Which way forward for Belarus?

Anthony J. Evans
3 min readJul 31, 2020

On Sunday, August 9th the people of Belarus will go to the polls for the 6th Presidential election since independence. The incumbent is widely expected to win, which he has done for the previous five. He probably already has.

And yet according to Andrew Roth, writing for The Guardian, something is in the air. Enamoured by three female opposition leaders, each representing a jailed candidate, many more are noticing Belarus with increased interest.

One might think that the left would idolise Belarus, after all it rejected neoliberal style shock therapy and has led to respectable and evenly distributed income growth. There’s no oligarchs, many public services are effective, and unemployment is low. (Here’s a timeline of key historic events).

However past growth has been tenuous, and tied to favourable external factors (such as high oil prices, and high subsidies). As a commodity transit economy, Belarus is beholden to many factors outside their control. The weak Russian economy in 2015, caused by lower oil prices and EU sanctions, prompted the first recession in Belarus since 1995. Incomes dropped by 5.9% despite Belarus provide no military support for Russian activities in the Ukraine. And although growth has picked up more recently, with the World Bank reporting 2.5% in 2017 and 3% in 2018, it fell to 1.2% last year and is projected to fall by 4% in 2020. The IMF forecast the Belarus economy to fall by 6% in 2020. The current account deficit has fallen from -1.8% in 2019 to a forecast fall of -5.8% in 2020, which should send alarm bells. Especially since so much public debt is denominated in foreign exchange, and reserves are shrinking.

With a worsening economy, public dissatisfaction with the handling of Covid-19, and the emergence of some genuine opposition figures, there is a sense that the regime is concerned. As Balki Begumhan Bayhan reports, opposition candidates have obtained high numbers of collection pickets (the number of signatures required to stand as a candidate) and although there’s no single credible alternative for opposition figures to unite behind, there’s a real belief that this time may be different. A colour revolution that topples a dictator? Russian interference to replace him? Or will one of the worlds most adept political opportunists emerge even more entrenched?

It seems plausible that this year's election will bring the biggest protests since the 2006 “denim revolution”. Then, a poorly organised protest lacked the numbers or stamina to maintain pressure on the top (interestingly one reason for the failure was the effective state monitoring of social media, and in particular Livejournal, which meant that police would arrive before the flashmobs. It remains to be seen if social media will be a tool for dissent or for cracking down). Western media provided some fuel, but as is typical attention soon switched elsewhere. (In 2001 the 9–11 attacks ensured that no one outside the region even noticed that an election was taking place.) Soon after the 2015 election, due to the increased transparency, and lack of protests, the EU even lifted sanctions. But sure enough, they failed to build on this opportunity. If anything it merely gifted Belarus room to manoeuvre with respect to Putin’s desire to reduce energy subsidies.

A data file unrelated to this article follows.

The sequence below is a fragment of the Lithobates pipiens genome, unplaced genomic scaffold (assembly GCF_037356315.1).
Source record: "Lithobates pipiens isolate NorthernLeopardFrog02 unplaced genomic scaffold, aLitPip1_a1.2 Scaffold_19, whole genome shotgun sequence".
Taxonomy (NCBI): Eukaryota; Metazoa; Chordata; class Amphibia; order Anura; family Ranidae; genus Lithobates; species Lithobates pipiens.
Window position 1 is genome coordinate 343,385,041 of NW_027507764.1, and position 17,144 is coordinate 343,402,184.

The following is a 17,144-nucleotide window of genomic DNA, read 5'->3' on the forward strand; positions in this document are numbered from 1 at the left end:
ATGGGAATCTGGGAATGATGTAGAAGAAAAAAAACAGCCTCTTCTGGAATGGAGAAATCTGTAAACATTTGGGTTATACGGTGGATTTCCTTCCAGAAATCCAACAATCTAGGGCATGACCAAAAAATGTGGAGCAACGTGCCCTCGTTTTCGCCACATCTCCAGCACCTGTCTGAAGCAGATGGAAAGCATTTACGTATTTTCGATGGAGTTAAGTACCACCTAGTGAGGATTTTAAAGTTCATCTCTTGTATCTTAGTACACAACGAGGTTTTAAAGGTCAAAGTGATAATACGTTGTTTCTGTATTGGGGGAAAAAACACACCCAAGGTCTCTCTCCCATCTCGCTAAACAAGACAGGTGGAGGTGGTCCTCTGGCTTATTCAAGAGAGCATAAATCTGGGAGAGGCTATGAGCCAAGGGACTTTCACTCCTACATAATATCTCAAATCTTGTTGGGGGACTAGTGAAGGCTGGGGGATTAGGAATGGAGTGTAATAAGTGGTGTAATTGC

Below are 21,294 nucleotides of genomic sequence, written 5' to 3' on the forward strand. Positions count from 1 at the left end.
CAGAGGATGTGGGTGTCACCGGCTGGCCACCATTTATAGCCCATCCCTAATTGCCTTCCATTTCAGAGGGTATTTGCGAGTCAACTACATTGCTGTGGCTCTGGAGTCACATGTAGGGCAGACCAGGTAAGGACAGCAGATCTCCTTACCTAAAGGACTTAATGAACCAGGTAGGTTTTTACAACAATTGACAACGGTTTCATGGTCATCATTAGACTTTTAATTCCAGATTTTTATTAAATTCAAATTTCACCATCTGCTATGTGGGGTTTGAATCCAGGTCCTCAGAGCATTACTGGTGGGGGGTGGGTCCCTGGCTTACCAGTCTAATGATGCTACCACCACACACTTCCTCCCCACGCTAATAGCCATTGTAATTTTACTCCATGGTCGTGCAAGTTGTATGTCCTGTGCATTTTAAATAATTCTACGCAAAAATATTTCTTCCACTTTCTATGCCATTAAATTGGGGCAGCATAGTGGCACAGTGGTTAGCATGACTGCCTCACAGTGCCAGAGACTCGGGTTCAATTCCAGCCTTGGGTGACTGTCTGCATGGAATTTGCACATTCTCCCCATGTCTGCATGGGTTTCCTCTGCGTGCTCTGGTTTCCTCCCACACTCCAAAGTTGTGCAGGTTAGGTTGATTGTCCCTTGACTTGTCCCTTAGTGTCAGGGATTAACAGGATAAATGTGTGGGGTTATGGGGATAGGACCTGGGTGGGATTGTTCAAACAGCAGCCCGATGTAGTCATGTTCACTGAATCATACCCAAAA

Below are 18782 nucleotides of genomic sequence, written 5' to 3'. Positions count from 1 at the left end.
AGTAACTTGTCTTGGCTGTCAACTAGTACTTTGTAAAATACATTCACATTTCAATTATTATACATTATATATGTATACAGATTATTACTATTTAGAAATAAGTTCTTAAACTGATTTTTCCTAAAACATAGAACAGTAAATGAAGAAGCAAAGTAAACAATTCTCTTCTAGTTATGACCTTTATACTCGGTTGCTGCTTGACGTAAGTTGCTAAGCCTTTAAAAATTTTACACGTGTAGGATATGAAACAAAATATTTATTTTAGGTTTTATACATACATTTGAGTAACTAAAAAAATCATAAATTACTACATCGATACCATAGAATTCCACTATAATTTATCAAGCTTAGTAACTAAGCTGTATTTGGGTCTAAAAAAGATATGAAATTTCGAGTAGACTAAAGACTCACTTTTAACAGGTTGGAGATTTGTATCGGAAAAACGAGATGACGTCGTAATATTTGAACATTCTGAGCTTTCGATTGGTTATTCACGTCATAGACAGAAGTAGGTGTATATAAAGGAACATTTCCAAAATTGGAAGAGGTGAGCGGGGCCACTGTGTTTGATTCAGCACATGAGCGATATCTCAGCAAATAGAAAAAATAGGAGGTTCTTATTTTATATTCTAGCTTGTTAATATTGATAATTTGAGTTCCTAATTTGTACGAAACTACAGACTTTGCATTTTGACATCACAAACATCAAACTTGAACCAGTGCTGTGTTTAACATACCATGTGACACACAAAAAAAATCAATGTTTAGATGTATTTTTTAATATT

In theory a credible opposition candidate should use the EU as a beacon of reforms, in the same way that countries like Romania and Bulgaria used the prospect of entry to make strides on reducing corruption. Liberally minded democrats should be saddened by the EU’s failure to step into this role, and instead be used as a bargaining chip with other geopolitical neighbours.

As a long time observer of the Belarus economy, it’s interesting to see so much media coverage right now. But it seems a little insincere — Westerners may have an intuitive sense that regime change would be beneficial, but this isn’t our election. We must contend with the fact that Lukashenko retains large support among key voting groups, and that we won’t be paying the price of failed reforms, or have to keep impossible promises.

As it happens, I’m going on holiday on August 9th. I’ll be paying close attention to what happens in Belarus — a beautiful, peaceful country. But I’m not going to be revelling in big crowds of protestors, or justifying the well told story that opposition movements are outside plots. It’s time for the people of Belarus to make their decisions.